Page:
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The first postage stamps with the face of Nicolae Ceausescu appeared in North Korea

The first postage stamps with the face of Nicolae Ceausescu appeared in North Korea

The first postage stamps with the face of Nicolae Ceausescu appeared in North Korea
  • Published on: 29 April 2022

During the communist regime, there was a custom that the stamps issued in Romania did not include portraits of living people. There were few exceptions: I. V. Stalin, Soviet cosmonauts and American astronauts, Nadia Comaneci and Dumitru Prunariu1. Communist leaders were no exception. The Romanian Post issued a commemorative issue on the occasion of the one-year commemoration of Gheorghe Gheorghiu-Dej's death in 1966, while the USSR printed a stamp dedicated to the death of the Romanian leader in the year of his death, 1965. Even before communism was established they did not illustrate such stamps in Romania. Only the kings of Romania and the members of the royal family were exceptions. During World War II, several stamps with portraits of Hitler, Mussolini and Antonescu appeared, and after the war we mention a surprising appearance of Petru Groza as prime minister.

Returning to the communist period, we find that apart from the exceptions mentioned, only Nicolae and Elena Ceaușescu were the Romanians who had the privilege of appearing on postage stamps. In the context of the cult of personality, this fact should not surprise us. We also add the fact that the appearance of "beloved leaders" on postage stamps happened relatively late, only in 1985, when the Ceausescu couple appeared on the stamp booklet issued on the occasion of the inauguration of the Danube-Black Sea Canal. Later, several stamps dedicated to Nicolae Ceausescu were issued2.

In the context stated above, the ban of the circulation, on the Romanian territory, of a postage stamp with the face of Nicolae Ceausescu seems to be a sequence from the screening of an absurd play3. And yet this is the truth! On December 30, 1984, the Korean R. P. D. Postal Administration issued a postage stamp dedicated to the state visit of President Kim Il Sung4  to some socialist countries. The series consists of three stamp booklets, which group 1 stamp (visit to China), 3 stamps (visit to Hungary, Bulgaria and Romania) and 4 stamps (visit to the U.S.S.R., Poland, Eastern Germany and Czechoslovakia). Kim Il Sung and the country's political leader appear on each of the stamps booklet that make up the series. Thus, Nicolae Ceausescu and the North Korean president appear on the postage stamp dedicated to the visit to Romania.

For reasons still unknown, the 50 series imported by "Rompresfilatelia" from the Korean R. P. D. did not receive the "Good for Distribution" approval on the domestic philatelic market5 which was to be issued by the Philatelic Commission. Based on the Decree of the State Council no. 42 of February 6, 1985, within the Ministry of Transport and Telecommunications, the Philatelic Commission functioned, which had - among other things - the role of advising on the sale on the internal philatelic market of important stamps by the company "Rompresfilatelia"6.

The Philatelic Commission had an advisory role, its opinions being subject to the approval of the Minister of Transport and Telecommunications. The composition of the Philatelic Commission, which was established by order of the Minister of Transport and Telecommunications7 and its responsibilities, highlights the fact that this commission was only the technical executor of a higher decision-making body. We suspect that this was the Council of Socialist Culture and Education.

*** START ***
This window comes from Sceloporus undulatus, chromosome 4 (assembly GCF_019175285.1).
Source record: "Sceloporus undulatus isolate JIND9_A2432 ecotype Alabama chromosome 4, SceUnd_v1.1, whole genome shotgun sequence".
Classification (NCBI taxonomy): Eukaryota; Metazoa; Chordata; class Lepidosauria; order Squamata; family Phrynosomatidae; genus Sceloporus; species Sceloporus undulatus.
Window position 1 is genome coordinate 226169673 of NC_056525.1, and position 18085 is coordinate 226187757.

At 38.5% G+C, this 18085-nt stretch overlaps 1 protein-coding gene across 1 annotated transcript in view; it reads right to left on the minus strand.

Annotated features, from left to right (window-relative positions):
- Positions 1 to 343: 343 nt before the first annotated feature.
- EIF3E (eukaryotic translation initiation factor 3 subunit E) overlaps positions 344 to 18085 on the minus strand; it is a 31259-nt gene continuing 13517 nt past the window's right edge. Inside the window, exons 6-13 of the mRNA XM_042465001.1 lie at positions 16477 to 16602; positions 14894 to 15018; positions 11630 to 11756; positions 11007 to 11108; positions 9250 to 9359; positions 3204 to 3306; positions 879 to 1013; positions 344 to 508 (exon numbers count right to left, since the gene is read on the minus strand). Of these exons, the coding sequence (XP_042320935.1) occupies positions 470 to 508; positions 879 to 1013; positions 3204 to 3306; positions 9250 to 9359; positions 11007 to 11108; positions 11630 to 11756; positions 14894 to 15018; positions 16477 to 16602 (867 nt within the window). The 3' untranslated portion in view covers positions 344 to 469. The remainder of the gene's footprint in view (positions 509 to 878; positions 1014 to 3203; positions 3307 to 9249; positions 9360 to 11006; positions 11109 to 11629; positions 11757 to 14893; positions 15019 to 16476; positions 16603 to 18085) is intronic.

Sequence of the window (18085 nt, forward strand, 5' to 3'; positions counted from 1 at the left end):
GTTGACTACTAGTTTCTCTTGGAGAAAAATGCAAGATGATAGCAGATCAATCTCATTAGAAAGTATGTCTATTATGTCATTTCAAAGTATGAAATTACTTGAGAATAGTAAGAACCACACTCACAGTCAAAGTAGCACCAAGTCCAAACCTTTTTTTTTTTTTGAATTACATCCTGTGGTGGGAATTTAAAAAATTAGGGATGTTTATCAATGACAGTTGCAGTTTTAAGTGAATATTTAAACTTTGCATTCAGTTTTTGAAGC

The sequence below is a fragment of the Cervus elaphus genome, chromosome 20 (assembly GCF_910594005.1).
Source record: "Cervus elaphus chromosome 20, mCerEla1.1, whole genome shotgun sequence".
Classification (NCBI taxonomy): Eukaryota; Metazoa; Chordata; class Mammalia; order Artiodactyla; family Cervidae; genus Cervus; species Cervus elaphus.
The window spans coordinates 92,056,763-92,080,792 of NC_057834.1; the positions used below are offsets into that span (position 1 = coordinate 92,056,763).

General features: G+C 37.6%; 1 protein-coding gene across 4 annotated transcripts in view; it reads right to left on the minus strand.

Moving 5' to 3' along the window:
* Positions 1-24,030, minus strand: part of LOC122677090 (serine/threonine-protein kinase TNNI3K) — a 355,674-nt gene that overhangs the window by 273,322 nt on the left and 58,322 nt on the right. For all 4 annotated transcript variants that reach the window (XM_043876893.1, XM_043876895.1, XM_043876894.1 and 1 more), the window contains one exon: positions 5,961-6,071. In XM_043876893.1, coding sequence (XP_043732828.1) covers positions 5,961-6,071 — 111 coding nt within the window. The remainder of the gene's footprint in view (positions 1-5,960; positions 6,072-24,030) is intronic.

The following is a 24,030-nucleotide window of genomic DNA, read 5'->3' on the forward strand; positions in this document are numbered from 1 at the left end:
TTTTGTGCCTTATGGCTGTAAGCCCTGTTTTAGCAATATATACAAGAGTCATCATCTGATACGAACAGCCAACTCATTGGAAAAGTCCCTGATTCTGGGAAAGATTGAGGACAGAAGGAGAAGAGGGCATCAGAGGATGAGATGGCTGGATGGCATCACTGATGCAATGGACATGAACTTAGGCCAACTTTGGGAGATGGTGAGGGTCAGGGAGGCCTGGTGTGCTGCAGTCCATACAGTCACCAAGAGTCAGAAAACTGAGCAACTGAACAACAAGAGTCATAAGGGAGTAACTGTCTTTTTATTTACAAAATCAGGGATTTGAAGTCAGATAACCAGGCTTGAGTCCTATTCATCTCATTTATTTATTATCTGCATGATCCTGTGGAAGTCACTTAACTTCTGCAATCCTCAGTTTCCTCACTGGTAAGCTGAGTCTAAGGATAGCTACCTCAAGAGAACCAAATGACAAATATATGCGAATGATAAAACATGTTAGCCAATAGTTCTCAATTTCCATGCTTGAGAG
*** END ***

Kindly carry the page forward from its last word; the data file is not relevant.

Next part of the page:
This notice gave the right to sell those stamps to collectors in Romania. It would be interesting to know if the R.P.D. Korean opinion was needed. The import of stamps from North Korea was the only way to introduce stamps from this country on the Romanian market, the exchanges between the collectors from the two countries being non-existent. Obviously we are dealing with disguised censorship. Due to the fact that the subject of the postage stamp in question - the portraits of the two communist leaders, Nicolae Ceausescu and Kim Il Sung - was extremely important, we are convinced that the censorship decision was taken at the highest possible level.

Censorship of a postage stamp with the portrait of Nicolae Ceausescu is undoubtedly a unique fact. The reasons behind this decision are unknown to us. The most plausible seems to be the grouping of postage stamps in the three stamp booklets of the issue, which suggests at least two categories of importance given to state visits and implicitly to the political leaders met on this occasion. China alone benefits from one booklet, while the other 7 European countries are allocated two booklets. One of the stamp booklets includes visits from Hungary, Bulgaria and Romania - countries that can be considered to be somewhat approximated as southern Europe - and the second booklet includes countries in the center of the continent: U.S.S.R., Poland, East Germany and Czechoslovakia.

It is possible that Nicolae Ceausescu did not tolerate his inclusion in the second category. Another possible reason is that until then Nicolae Ceaușescu had never appeared on Romanian postage stamps and did not want this honor to be done to him by a foreign state, in a "pack" with other communist leaders, and not by Romania. The first Romanian postage stamp with the portrait of Nicolae Ceaușescu appeared relatively quickly after the North Korean episode, in 1985. Another possibility would be that a detail of the stamp would have been considered inappropriate for the image of Nicolae Ceaușescu. The hypothesis remains purely theoretical, no such detail being identified.